Macro Economy

Centre may stick to deficit targets for 2016-17: Jaitley

Our Bureau New Delhi | Updated on January 22, 2018 Published on December 30, 2015

jaitley

To sacrifice deficit targets for growth is CEA’s view, says Finance Minister

Finance Minister Arun Jaitley has indicated that the Centre is yet to take a call on deferring fiscal consolidation goals to spur growth in 2016-17, as proposed in the Mid-Year Economic Review.

“The Chief Economic Advisor is entitled as a domain expert to loud thinking….to sacrifice fiscal deficit targets for growth is his view,” he told reporters here on Wednesday.

Chief Economic Advisor Arvind Subramanian, in the Mid-Year Economic Review, had suggested that the Centre should consider accelerating public investments to bolster growth, given the weak private investment.

The Centre aims to lower the fiscal deficit from 3.9 per cent of the GDP in 2015-16 to 3.5 per cent in 2016-17. But questions have arisen over the targets due to additional payments on implementing the Seventh Pay Commission recommendations and One Rank One Pension.

Jaitley said cheap oil prices have proved to be a “silver lining” this fiscal that enabled the Centre to fund public investments, but underlined the slowing global economy and low private investment as challenges for the next year.

He was, however, more optimistic about 2016 and expressed hope of the roll out of the Goods and Services Tax as well as higher economic growth.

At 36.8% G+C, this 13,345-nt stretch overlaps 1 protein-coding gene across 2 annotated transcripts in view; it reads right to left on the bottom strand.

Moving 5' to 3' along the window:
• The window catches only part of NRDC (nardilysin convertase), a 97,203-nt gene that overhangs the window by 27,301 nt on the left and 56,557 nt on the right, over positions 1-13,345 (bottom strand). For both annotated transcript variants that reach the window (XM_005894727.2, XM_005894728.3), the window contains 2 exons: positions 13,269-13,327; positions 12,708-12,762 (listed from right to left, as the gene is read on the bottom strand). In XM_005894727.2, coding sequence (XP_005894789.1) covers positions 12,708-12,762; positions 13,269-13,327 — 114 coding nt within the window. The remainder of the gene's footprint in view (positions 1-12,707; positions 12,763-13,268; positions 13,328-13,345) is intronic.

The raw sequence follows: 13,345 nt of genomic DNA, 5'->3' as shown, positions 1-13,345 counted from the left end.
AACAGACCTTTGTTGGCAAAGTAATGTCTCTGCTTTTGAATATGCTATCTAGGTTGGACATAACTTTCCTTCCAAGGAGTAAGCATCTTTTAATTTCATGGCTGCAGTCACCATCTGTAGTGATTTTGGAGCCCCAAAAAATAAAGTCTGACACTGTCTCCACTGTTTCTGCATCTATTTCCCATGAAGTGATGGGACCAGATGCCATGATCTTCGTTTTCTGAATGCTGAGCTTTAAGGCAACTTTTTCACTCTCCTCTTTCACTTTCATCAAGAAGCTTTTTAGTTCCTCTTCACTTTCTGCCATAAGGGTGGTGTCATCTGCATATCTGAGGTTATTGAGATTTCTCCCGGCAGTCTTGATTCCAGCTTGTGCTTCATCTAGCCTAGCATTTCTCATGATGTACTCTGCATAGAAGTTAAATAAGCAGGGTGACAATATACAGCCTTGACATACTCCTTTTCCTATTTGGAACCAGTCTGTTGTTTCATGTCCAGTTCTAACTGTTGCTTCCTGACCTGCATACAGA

Noting that India has never had three consecutive years of bad monsoons, he further said, “If monsoons are good next year, it will give us the cutting edge (for growth).” The positive data for industrial production also augurs well, he said.

Looking back on the calendar year 2015, the Finance Minister said, “Globally, we have been able to restore the credibility of our economic decision-making,” while describing the government measures to boost growth as a “struggle in adversity” due to low private sector performance, poor agriculture and the global economic slowdown.

Earlier in the day, Congress leader Anand Sharma had attacked the Narendra Modi government and said it had been unable to revive the economy.

Goods and Services Tax

Hitting out at the Congress, which opposed the Constitutional Amendment Bill for GST, Jaitley said a part of its obstructionism was intended to stop growth.

“The Congress has said even the trinity of Gods cannot make GST happen any time soon. Gods don’t vote in Parliament, MPs do, and the shrinking strength of Congress in Parliament can make it happen,” he said, stressing that States are on board and the indirect tax regime can be rolled out even in the middle of a year.

Seventh Pay Commission

Despite concerns over the fiscal impact on the exchequer, the Finance Minister seemed in favour of higher salaries and wages to government employees, as recommended by the Seventh Pay Commission.

“I never grudge government employees or workmen in the industrial sector to get high wages…especially at today’s cost of living,” he said.

Published on December 30, 2015
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